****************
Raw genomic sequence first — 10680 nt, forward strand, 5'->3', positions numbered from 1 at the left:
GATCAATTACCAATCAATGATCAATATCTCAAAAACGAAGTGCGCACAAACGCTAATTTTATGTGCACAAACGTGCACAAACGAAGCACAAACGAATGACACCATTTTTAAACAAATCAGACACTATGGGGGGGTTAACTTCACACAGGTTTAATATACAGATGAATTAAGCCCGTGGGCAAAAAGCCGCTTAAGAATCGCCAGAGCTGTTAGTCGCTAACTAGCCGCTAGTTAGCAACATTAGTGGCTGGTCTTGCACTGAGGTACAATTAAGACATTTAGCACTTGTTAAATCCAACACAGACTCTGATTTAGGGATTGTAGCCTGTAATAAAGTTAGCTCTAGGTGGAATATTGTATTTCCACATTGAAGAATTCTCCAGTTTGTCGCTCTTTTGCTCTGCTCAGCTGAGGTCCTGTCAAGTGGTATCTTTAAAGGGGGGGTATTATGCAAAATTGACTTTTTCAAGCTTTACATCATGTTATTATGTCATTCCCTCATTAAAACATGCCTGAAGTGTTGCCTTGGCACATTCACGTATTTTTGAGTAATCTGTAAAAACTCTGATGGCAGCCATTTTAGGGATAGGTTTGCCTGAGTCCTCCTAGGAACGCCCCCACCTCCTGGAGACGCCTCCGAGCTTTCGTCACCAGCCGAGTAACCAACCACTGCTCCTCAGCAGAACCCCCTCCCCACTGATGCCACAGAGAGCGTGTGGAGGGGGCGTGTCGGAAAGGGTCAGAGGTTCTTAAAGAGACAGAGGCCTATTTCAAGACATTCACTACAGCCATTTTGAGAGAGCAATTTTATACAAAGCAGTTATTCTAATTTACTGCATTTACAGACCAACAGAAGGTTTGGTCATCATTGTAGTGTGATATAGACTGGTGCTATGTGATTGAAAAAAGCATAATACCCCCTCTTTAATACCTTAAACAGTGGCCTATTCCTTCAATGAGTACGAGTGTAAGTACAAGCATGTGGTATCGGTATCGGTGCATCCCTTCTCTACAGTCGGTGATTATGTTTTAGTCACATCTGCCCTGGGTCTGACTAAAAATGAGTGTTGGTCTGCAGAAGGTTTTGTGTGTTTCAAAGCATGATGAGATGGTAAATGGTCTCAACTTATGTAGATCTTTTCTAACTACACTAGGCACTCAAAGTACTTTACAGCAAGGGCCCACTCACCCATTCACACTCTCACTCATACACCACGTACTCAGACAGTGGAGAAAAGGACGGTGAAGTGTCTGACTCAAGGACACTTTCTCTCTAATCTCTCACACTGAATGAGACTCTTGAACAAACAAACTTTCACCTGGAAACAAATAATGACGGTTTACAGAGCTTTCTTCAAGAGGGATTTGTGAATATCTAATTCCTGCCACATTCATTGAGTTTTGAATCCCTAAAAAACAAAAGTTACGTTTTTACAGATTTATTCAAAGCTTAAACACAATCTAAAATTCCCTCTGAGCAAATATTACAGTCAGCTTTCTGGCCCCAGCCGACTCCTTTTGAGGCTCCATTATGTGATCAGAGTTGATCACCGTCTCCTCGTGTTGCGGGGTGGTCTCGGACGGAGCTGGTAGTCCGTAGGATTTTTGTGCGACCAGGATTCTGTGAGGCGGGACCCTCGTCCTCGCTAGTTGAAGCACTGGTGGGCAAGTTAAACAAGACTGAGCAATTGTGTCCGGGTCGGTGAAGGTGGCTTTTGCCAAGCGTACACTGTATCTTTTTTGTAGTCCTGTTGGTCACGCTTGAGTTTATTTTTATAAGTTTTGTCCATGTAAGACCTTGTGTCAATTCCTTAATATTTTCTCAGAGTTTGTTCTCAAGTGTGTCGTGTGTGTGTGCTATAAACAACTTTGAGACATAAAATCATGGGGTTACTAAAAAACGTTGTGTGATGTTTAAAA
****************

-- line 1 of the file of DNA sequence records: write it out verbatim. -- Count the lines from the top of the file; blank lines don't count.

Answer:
Raw genomic sequence first — 10680 nt, forward strand, 5'->3', positions numbered from 1 at the left: